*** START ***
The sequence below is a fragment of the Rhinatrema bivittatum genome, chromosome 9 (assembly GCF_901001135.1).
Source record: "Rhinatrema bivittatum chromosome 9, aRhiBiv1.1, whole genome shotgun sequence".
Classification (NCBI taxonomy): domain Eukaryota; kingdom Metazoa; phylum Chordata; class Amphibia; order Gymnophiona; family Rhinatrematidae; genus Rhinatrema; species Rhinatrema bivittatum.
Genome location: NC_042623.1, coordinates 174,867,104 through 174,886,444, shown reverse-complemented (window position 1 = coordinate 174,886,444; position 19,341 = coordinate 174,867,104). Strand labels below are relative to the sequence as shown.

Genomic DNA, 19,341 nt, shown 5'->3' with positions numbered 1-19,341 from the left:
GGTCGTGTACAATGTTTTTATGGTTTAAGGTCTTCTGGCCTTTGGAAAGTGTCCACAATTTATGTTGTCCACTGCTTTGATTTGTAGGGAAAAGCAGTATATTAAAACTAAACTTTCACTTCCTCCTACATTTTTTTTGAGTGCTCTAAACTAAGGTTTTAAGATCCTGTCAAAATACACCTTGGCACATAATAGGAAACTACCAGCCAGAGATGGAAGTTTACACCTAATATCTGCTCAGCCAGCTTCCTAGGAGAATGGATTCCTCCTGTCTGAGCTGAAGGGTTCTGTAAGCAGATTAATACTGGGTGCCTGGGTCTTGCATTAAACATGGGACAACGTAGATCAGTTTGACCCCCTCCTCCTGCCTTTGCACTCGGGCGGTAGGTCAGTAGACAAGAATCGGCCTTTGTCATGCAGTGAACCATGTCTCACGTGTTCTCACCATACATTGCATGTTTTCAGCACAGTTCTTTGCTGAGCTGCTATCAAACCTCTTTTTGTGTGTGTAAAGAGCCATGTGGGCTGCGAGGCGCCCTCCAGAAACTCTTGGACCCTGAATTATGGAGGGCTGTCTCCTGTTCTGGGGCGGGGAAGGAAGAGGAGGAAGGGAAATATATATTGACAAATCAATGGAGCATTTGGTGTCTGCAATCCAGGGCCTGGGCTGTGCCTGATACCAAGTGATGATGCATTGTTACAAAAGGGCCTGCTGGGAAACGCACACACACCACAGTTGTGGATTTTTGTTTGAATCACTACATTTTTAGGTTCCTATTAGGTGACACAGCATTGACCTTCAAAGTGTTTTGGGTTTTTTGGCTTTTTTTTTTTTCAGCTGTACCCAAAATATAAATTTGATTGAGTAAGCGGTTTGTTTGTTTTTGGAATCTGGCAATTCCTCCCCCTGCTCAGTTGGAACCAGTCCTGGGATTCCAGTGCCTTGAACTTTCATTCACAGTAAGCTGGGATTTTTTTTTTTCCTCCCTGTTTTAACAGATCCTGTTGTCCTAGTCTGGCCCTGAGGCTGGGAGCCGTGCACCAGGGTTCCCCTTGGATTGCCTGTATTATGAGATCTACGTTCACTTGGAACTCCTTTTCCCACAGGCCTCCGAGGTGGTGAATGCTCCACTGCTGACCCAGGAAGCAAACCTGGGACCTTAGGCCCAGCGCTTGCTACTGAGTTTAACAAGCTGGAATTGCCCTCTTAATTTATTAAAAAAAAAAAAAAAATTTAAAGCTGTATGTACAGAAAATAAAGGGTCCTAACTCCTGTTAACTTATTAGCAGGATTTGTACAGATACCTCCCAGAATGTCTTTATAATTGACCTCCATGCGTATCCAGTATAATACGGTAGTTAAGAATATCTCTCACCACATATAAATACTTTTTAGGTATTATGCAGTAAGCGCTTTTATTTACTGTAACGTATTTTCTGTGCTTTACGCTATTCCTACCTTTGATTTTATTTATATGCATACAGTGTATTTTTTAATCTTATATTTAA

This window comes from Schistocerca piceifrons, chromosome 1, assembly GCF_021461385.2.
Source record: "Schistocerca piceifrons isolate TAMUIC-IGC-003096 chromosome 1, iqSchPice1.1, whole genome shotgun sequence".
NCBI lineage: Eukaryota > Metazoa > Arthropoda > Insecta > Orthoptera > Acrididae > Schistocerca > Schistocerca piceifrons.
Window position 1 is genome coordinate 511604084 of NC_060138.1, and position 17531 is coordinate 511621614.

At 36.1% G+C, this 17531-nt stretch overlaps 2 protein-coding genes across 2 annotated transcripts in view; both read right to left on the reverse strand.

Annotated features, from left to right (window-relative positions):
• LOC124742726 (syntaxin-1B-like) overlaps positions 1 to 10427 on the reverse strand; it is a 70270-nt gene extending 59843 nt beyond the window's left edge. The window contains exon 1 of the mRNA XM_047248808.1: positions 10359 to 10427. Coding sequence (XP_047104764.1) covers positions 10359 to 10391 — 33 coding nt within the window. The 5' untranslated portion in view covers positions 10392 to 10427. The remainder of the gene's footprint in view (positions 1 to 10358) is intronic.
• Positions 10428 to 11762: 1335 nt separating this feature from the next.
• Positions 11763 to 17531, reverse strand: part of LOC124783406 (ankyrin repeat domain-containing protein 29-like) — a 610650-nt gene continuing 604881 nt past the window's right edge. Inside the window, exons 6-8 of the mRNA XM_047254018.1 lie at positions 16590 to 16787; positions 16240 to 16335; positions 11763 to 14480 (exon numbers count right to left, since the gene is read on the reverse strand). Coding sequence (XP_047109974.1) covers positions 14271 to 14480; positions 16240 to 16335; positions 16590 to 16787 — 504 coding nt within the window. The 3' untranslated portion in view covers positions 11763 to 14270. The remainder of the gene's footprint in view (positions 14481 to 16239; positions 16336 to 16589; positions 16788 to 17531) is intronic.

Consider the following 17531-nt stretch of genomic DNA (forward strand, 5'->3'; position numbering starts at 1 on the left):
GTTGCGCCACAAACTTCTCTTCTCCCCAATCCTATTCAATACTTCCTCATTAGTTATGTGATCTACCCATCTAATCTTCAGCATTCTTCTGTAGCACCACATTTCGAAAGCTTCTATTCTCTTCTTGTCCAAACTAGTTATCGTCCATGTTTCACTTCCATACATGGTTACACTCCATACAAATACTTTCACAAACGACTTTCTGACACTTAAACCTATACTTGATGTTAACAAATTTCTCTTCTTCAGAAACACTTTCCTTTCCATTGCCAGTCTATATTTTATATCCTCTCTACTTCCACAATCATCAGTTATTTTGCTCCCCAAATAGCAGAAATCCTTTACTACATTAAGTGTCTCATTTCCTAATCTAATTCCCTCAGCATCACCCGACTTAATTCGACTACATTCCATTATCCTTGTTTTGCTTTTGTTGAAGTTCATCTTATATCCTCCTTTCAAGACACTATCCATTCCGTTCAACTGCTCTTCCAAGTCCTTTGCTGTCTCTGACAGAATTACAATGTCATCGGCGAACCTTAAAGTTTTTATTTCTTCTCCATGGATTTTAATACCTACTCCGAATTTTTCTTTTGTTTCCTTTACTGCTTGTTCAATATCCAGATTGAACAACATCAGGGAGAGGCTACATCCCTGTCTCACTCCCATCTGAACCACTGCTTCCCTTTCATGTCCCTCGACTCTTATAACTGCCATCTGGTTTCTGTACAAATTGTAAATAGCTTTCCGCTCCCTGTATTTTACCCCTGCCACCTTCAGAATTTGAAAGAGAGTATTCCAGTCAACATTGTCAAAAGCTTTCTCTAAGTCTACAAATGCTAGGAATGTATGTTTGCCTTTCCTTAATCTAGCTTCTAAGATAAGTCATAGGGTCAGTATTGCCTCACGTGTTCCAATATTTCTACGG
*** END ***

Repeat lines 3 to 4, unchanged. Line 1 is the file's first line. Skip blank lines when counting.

Classification (NCBI taxonomy): domain Eukaryota; kingdom Metazoa; phylum Chordata; class Amphibia; order Gymnophiona; family Rhinatrematidae; genus Rhinatrema; species Rhinatrema bivittatum.
Genome location: NC_042623.1, coordinates 174,867,104 through 174,886,444, shown reverse-complemented (window position 1 = coordinate 174,886,444; position 19,341 = coordinate 174,867,104). Strand labels below are relative to the sequence as shown.